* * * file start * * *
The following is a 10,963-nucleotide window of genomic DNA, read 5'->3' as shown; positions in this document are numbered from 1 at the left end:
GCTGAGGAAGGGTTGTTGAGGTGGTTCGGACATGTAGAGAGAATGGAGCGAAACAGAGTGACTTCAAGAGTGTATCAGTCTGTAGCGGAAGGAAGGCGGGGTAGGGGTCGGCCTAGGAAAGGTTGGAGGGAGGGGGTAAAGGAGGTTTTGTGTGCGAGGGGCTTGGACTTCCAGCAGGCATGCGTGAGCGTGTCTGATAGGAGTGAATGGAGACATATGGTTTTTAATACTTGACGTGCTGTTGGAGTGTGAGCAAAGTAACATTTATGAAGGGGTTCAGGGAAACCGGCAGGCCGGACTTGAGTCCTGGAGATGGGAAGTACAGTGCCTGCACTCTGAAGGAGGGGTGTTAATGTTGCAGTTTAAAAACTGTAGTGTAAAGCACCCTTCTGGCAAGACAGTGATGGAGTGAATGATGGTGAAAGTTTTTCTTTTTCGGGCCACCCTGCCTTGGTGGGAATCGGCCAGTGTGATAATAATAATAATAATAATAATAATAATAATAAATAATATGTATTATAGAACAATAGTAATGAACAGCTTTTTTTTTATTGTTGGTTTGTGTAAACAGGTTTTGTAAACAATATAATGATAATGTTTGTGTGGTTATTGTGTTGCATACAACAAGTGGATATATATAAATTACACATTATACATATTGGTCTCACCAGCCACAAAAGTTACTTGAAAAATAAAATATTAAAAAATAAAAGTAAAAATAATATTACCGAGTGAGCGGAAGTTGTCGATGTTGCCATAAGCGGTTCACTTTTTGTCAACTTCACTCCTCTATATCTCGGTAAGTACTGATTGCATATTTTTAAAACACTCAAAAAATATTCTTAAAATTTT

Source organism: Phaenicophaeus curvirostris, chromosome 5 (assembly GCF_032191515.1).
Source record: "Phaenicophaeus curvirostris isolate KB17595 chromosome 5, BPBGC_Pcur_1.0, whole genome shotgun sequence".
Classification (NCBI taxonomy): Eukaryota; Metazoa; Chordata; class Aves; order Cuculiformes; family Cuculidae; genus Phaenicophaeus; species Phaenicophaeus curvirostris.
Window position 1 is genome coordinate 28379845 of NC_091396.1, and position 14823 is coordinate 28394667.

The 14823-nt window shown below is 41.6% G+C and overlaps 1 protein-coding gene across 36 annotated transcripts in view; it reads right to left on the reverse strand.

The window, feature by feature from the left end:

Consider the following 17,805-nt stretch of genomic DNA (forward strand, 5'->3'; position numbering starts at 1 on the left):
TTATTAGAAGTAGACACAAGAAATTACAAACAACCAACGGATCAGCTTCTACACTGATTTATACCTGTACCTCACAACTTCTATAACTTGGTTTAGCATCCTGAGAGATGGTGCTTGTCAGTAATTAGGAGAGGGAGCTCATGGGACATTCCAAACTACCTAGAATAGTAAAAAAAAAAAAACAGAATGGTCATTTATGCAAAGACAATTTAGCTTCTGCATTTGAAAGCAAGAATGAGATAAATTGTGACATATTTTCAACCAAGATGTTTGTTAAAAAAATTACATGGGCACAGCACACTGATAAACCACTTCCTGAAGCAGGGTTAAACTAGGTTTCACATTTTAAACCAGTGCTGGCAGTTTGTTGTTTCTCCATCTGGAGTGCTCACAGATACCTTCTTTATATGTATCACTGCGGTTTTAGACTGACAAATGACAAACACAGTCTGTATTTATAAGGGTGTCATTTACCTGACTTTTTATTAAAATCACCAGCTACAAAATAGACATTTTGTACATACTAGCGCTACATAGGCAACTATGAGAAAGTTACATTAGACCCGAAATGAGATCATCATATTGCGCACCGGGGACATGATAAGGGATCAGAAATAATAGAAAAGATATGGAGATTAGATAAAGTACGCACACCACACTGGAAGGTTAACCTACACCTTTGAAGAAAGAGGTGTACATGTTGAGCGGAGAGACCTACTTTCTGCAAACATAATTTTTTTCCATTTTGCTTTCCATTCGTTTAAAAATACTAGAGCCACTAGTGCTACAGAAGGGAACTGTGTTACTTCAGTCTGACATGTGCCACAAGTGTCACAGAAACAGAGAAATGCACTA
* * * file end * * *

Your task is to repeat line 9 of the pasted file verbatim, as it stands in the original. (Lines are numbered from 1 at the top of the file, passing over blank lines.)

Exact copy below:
Consider the following 17,805-nt stretch of genomic DNA (forward strand, 5'->3'; position numbering starts at 1 on the left):